October is Domestic Violence Awareness Month.
The United States Department of Justice defines domestic violence as “a pattern of abusive behavior in any relationship that is used by one partner to gain or maintain control over another intimate partner.” Domestic Violence can occur to anyone at any time in their life. A common misconception about domestic violence revolves around the idea that physical abuse must occur in order for it to be considered an abusive relationship. There are many types of abuse and it may become difficult for someone to recognize when the abuse is happening.
Types of Abuse:
Verbal Abuse: Coercion, Threats, & Blame
Using Male Privilege
The Cycle of Abuse
Tension building: As stress begins to build, the person experiencing the abuse may begin to feel as if they are walking on eggshells. The abuser may begin to be more demanding or become easily upset.
Incident: This is when the abuse occurs. It may be many of the forms mentioned above and may be a result of wanting to regain power and control. In some cases, the partner being abused ends up in the hospital.
Reconciliation: The abuser shows remorse through showering with gifts, making promises of change or anything that may convince the other partner that they are “sorry.” The partner being abused begins to experience feelings of shame, guilt and hurt that builds over time. As time passes, it becomes harder to leave the relationship due to fear, lack of self-esteem or resources. The gaslighting or manipulation often used by the abuser often times makes the other partner question their experience or themselves in the process.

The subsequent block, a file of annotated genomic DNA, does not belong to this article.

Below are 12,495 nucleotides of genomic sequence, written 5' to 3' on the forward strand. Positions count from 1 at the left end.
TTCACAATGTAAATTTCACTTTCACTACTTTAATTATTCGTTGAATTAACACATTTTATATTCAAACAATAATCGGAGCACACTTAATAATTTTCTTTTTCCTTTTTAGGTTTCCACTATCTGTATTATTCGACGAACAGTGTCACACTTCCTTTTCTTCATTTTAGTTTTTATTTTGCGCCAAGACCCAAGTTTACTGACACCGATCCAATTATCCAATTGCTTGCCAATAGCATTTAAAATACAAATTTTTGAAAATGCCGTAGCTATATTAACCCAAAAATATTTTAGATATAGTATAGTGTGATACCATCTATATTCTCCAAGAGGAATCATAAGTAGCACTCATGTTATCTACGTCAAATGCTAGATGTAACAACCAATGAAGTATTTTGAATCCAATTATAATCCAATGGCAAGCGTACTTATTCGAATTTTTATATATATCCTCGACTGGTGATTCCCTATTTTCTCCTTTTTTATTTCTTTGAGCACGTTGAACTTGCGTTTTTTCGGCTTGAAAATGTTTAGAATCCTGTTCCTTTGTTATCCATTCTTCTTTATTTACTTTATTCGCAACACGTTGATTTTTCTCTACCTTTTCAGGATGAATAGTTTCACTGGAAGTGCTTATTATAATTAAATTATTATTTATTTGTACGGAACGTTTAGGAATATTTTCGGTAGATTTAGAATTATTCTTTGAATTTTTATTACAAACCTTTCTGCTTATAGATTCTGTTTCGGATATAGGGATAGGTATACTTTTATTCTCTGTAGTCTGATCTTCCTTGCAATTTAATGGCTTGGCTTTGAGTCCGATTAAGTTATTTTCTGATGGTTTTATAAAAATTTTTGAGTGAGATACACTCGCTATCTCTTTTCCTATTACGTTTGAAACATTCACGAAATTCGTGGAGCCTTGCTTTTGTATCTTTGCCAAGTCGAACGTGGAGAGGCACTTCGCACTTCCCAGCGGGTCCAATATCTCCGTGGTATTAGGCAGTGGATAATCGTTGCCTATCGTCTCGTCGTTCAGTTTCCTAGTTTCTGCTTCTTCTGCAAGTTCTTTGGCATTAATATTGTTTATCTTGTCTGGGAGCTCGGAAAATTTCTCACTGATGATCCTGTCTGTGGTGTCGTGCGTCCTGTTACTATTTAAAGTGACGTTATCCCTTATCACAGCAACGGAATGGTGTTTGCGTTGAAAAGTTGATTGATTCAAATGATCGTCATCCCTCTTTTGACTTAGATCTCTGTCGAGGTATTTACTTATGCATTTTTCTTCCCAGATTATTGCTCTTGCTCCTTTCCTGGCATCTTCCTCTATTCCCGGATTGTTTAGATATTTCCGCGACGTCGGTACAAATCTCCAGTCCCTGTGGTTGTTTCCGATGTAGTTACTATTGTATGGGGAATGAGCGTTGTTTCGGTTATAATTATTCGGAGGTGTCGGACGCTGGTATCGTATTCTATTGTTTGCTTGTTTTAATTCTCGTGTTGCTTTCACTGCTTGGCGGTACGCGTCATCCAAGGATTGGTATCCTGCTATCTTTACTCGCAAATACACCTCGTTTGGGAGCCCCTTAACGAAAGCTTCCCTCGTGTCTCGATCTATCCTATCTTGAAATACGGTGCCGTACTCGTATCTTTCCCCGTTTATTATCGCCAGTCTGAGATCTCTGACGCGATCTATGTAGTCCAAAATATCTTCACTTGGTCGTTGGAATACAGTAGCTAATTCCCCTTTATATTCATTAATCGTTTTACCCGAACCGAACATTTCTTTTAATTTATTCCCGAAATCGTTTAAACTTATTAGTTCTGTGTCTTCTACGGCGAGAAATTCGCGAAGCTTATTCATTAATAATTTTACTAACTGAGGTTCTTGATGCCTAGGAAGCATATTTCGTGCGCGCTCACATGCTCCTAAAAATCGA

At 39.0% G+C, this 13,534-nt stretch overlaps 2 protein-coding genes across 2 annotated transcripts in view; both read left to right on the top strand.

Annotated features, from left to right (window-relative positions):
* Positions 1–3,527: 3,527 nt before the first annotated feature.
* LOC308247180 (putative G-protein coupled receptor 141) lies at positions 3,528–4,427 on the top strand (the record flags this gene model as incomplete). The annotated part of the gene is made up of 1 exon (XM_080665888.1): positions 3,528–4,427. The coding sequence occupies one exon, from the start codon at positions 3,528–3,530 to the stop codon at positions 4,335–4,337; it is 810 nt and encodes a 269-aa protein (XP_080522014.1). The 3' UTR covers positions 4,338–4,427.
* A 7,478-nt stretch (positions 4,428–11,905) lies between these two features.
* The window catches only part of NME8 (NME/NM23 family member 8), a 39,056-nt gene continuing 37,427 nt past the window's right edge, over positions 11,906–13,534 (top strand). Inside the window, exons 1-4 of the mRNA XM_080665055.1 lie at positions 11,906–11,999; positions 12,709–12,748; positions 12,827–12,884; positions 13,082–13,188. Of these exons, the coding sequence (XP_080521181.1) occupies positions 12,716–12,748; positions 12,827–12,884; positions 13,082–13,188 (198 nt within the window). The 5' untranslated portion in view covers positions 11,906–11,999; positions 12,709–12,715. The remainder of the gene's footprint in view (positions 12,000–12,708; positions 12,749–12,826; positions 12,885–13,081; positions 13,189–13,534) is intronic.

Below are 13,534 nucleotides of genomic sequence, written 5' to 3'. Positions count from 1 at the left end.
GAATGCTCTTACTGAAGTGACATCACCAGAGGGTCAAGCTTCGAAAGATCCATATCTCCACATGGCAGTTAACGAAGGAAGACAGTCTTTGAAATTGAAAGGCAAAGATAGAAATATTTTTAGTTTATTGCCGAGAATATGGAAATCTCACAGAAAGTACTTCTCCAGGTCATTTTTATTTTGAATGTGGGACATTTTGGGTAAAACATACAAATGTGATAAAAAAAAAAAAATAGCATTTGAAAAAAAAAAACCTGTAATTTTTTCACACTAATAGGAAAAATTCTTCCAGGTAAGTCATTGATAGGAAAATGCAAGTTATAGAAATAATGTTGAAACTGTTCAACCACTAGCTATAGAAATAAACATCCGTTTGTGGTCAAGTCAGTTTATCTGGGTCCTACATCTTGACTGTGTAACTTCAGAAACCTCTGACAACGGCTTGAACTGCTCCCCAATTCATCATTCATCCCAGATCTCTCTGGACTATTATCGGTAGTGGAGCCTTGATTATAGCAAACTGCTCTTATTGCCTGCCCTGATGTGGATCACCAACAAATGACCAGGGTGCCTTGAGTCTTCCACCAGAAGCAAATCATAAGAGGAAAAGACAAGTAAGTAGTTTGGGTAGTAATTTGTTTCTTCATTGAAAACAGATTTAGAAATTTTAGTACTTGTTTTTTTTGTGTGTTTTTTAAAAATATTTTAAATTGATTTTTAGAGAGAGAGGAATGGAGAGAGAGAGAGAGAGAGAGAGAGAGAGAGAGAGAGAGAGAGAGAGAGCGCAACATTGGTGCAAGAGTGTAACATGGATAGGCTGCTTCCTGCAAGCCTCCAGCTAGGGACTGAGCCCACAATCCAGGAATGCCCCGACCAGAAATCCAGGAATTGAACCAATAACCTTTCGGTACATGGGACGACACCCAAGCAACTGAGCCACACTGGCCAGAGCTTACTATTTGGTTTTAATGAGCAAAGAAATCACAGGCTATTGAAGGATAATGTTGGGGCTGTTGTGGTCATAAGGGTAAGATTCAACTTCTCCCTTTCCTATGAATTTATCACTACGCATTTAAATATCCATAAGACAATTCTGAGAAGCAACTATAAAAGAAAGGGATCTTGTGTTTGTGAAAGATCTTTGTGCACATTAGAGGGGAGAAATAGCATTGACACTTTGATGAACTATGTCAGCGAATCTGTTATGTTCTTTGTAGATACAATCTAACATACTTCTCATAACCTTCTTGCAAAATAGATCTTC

Calm: Also known as the honeymoon phase- During this phase things may appear normal as the relationship feels calm, and an apology has been accepted.
As things continue, tension begins to build over time starting the cycle again.
The Cycle of Abuse is an important factor to consider when asking the question “Why didn’t they just leave?” The cycle of abuse alongside the many forms of control and manipulation makes it difficult for those being abused to recognize that what they are experiencing is just that - a cycle of repeated behaviors that add up to leaving them feeling powerless. It is important to remember that this is the abuser’s goal- to make the other partner feel powerless and to be in control. This can create different effects for survivors of domestic violence. Ending the stigma around why people chose to stay is one way to advocate for survivors and provide support to those who are currently experiencing DV.
Being able to recognize potential red flags is an important step towards safety and reaching out for help. Some steps to take towards reclaiming safety include speaking to someone you trust, researching community resources that help individuals experiencing domestic violence (if it is safe to do so), and remembering that you can reclaim your power.
If you or someone you know are experiencing domestic violence there is help: https://covid19.sanantonio.gov/Resources/Abuse-Domestic-Violence#support